This blog post was written by Rahat Huda, a second year mentee and Posse Scholar. The found poetry workshop was on December 10, 2016.
The A.M. mentee-mentor pairs were in for a treat at the December Found Poetry workshop– Rupi Kaur, an Indian poet based in Canada flew in the morning of to share her work with our girls and discuss vulnerability, immigration, and her fascinating self-publishing success story.
Kaur opened up the workshop with some of her spoken word. Her gentle voice filled the room. She recounted the changes in her body as she grew into womanhood and her mother’s response to when boys began to taunt her in a powerful piece rightfully titled “The Art of Growing.”
Afterwards, she spoke to us about her beginnings as a poetess when she would write poems for her crushes, and they reluctantly accepted them before never speaking to her again. A young writer and a somewhat insecure poet myself, I couldn’t imagine sharing my early works with anyone, let alone a boy I liked.
Kaur’s quirkiness made her all the more engaging. As a longtime follower of her Instagram blog, I’ve always felt that her simple poems, accompanied by beautiful sketches, somehow managed to make me feel as though she was writing just for me. Whether or not I experienced any of what she was writing about was irrelevant– Rupi Kaur made me feel like I knew exactly what she was talking about. She seemed wise beyond her years, something I felt I needed to be to write poetry with confidence.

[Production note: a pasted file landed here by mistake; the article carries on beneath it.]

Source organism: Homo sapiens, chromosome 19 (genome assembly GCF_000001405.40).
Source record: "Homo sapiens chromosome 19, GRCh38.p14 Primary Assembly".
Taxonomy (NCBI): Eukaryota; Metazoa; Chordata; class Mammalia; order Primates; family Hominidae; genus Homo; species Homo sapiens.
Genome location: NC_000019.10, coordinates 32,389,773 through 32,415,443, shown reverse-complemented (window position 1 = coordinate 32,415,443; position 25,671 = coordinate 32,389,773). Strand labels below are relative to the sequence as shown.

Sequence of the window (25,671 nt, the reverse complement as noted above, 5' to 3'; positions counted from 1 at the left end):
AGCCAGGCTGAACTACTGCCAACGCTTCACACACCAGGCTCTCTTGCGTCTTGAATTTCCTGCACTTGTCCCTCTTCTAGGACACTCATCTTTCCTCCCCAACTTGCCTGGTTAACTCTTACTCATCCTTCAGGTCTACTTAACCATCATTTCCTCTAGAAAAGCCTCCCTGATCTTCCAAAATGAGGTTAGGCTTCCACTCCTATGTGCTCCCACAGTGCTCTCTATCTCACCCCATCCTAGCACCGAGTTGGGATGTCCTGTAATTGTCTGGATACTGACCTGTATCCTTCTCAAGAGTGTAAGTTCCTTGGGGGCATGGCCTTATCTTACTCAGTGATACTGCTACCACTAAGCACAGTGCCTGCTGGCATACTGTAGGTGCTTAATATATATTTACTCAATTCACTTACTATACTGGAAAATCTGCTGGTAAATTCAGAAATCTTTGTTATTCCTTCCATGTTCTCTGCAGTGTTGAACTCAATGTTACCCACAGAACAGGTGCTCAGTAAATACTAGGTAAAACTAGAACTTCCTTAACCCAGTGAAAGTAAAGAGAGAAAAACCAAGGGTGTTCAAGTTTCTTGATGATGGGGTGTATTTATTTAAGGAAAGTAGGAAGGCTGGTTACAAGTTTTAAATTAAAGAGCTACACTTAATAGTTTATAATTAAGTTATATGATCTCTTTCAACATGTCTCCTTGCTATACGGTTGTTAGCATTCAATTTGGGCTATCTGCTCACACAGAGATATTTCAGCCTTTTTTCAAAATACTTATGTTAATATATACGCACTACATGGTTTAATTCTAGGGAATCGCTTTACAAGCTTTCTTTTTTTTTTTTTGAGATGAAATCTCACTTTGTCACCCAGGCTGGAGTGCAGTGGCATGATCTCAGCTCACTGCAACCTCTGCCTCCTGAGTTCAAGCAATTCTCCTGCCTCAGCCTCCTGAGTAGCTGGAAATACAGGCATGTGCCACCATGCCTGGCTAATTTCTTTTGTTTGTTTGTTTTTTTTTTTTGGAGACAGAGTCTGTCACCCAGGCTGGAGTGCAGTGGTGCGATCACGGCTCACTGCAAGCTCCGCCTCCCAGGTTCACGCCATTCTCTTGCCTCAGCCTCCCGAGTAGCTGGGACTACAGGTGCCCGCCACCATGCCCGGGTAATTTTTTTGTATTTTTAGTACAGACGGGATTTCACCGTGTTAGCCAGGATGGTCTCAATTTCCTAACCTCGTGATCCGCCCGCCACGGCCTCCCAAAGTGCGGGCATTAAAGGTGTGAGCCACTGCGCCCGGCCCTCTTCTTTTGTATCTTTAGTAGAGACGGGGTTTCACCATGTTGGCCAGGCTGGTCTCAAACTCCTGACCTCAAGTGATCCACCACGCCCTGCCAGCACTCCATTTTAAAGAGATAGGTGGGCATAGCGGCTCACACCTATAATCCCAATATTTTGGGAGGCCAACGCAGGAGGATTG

Kaur revealed to us that she also faced uncertainty regarding her career as a writer. Before she even thought publishing a book was possible, Rupi Kaur was studying to become a lawyer. She claimed that as the daughter of immigrants, the pressure of making money and being successful was even more significant. She discovered, however, that the poems she was posting on her Tumblr and Instagram accounts were getting recognition, and soon enough, her followers were asking about a book. Kaur set to piecing together her own book, attaching sketches to her poems. milk and honey was first self-published in November 2014, a fact a lot of our mentees and mentors found quite impressive. Kaur’s passion and dedication for her craft definitely paid off as her book quickly became a bestseller, despite her inexperience in the publishing world.
Kaur later told us about how the people in her life reacted to her writing such personal and raw poems. She claims she didn’t lose the people most important to her and instead became closer to them because of the honesty in her book. During the Q&A session, I asked her if she actually experienced everything she wrote about, and she told us that they key was to listen to other people when they talk about things that have happened to them. The ability to show empathy and put that into writing made up a good portion of the book, along with her own experiences.
The craft talk ended with Kaur reciting “Broken English,” a beautiful poem about her parents’ journey to America, the sacrifices they made, and her newfound appreciation for their broken English. During the break, mentees and mentors lined up to get their copy of milk and honey signed by the remarkable, multitalented Rupi Kaur.